Tuesday, 15 July 2014

#7 Dealing with a Chronic Illness

In 1997 I took a temporary, out of town assignment with my company, for what was supposed to be two weeks and ended up seven. I drove up Monday morning, maybe Sunday night, and stayed in a hotel, returning home Friday night. I was the sole contract employee, brought in to manage the continuing care unit through major cost saving changes. Reading between the lines, the hospital was mandated by the government to cut costs and the plan was to meet those financial demands by changing the staffing ratios in their long term care unit. The staffing was heavy in registered staff as were the acute care beds, but the unit could be managed, still meeting patient care standards, by reducing the number of professional staff.

It was a tense time, people’s livelihoods were at risk, and being a smaller town, other employment opportunities would be limited. Staff members with years of service were facing lay off; or a decrease in salary due to a change in professional status.

Was I under stress? You bet. Not only did I have to deal with angry and uncooperative staff, I had to deal with ongoing patient care issues. At night in the hotel I would do spread sheets, time sheets, searching for a way to save maximum dollars with minimal staff cuts.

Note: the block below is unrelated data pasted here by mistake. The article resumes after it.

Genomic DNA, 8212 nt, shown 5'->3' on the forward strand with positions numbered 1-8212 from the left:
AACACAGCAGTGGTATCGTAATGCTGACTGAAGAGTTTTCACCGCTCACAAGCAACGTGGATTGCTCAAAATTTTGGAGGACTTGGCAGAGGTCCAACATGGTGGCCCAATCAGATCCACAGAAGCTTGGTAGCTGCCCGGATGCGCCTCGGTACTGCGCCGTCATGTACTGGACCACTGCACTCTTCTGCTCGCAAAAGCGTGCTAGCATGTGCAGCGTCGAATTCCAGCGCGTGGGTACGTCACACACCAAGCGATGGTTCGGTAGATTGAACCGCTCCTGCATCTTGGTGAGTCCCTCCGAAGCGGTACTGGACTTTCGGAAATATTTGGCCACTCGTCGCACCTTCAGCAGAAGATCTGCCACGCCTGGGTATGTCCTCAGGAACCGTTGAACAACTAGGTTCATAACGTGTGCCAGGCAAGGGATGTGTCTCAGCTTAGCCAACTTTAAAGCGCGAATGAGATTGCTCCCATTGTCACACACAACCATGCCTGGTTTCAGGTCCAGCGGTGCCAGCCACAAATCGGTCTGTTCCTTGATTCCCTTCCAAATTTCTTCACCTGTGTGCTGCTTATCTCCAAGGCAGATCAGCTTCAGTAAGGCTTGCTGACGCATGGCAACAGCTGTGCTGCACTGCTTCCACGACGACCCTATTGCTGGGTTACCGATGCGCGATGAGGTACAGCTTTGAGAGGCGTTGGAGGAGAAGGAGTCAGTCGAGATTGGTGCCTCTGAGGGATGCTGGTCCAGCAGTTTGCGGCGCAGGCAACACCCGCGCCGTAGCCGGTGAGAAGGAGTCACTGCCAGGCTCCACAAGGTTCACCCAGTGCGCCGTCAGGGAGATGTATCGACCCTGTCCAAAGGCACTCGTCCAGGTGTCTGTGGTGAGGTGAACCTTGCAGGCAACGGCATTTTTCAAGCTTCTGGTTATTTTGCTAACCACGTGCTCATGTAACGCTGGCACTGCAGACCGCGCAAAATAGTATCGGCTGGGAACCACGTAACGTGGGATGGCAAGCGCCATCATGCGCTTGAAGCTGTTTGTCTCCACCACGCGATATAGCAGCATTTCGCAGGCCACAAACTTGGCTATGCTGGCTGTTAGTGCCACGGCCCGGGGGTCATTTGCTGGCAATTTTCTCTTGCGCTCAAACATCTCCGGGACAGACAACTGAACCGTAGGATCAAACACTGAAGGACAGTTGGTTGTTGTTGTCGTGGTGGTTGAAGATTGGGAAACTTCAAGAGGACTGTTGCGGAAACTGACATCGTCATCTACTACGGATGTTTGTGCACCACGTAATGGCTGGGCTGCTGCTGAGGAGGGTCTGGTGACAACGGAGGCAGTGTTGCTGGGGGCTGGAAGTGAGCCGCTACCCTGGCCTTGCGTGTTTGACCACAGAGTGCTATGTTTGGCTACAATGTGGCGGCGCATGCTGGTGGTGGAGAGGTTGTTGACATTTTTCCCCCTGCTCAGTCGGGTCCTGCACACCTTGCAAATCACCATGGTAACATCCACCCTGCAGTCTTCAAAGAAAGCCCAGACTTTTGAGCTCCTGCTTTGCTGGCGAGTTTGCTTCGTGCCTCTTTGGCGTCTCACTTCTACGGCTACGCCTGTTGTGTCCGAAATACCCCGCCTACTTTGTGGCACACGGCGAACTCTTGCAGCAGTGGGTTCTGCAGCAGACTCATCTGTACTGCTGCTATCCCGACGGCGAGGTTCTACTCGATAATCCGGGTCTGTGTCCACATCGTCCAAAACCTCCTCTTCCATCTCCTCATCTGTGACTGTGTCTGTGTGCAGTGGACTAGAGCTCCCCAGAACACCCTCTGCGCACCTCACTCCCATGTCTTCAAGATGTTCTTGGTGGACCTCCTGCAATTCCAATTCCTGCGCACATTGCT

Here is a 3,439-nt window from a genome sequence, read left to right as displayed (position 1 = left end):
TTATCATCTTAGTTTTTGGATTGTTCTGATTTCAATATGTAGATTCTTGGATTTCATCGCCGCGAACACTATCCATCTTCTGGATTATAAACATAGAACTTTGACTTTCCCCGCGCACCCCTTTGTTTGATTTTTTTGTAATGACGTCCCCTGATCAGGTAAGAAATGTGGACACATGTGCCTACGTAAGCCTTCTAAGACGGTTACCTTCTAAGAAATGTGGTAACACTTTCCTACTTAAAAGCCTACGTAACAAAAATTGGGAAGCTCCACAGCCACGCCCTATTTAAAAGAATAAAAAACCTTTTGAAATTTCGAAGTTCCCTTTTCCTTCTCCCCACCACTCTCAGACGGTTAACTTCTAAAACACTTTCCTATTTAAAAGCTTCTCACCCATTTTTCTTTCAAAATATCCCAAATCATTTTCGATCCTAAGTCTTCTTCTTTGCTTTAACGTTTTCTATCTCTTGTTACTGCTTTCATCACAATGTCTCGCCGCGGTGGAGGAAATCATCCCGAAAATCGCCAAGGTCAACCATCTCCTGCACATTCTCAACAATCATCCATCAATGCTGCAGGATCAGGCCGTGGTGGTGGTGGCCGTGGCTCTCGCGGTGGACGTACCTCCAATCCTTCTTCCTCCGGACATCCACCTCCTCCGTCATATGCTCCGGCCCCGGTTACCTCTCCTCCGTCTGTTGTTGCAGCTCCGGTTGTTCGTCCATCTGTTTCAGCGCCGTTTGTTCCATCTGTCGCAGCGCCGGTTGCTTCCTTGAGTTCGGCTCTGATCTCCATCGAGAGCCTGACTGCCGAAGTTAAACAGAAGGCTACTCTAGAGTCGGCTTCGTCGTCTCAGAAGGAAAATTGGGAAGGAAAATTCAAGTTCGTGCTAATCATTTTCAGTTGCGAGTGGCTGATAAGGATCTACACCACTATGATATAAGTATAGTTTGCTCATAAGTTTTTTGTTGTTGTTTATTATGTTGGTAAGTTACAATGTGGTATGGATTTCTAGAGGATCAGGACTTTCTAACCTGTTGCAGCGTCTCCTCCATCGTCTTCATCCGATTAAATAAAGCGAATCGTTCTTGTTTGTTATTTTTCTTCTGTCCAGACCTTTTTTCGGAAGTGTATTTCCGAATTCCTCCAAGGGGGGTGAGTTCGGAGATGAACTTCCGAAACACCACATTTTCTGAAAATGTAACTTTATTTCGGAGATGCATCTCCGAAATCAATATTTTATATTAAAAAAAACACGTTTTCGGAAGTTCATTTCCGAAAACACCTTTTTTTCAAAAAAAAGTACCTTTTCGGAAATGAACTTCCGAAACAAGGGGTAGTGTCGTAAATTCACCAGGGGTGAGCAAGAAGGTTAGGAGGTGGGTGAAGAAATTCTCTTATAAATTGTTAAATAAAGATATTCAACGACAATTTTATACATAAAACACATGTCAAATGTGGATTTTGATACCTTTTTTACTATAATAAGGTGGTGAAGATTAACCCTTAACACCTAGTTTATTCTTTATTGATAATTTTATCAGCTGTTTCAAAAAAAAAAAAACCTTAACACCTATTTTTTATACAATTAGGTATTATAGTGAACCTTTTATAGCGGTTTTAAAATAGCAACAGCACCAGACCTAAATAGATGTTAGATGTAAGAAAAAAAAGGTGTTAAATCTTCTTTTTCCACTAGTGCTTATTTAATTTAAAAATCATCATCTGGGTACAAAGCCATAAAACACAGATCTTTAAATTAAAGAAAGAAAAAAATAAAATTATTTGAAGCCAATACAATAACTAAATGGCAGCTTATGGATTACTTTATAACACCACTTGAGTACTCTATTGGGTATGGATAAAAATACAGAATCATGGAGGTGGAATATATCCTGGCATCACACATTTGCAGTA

I was wearing myself out, working alone, isolated, not eating right, and not sleeping. It was no wonder I worked myself into my first relapse.

I walked into my office and was hit with a blinding bright light that obscured most of the field of vision in my right eye. It was like a bar of light that I could see over and under, but not through. Hours passed and it didn’t change. I returned to my hotel, looked up walk-in clinics in the phone book and went directly there.

I’ll never forget that doctor because he was probably one of the most understanding, most upfront and honest physicians I have ever met. He didn’t mince his words, but gave me the lecture I needed about living with a chronic illness. He told me I needed to manage my illness, and make changes in my life in order to cope.

My boss was there the next day and when she heard about my 'episode' she dragged me to the ER and made sure I saw the eye specialist. 

I’d like to think it was one of those “Ah Ha” moments, and it should have been. I listened to what the first doctor said, and agreed, but easier said than done. Strangely enough, I never called the MS Clinic to follow up. The other doctors had all weighed in with their opinions, so enough was enough.

I’m not sure that my volunteering for this difficult assignment was not a self imposed test. Did I have the need to prove, to myself, that my diagnosis was not going to make a difference? If I could manage and succeed in this, would it prove I was competent, that I was ABLE?

Denial? In spades.

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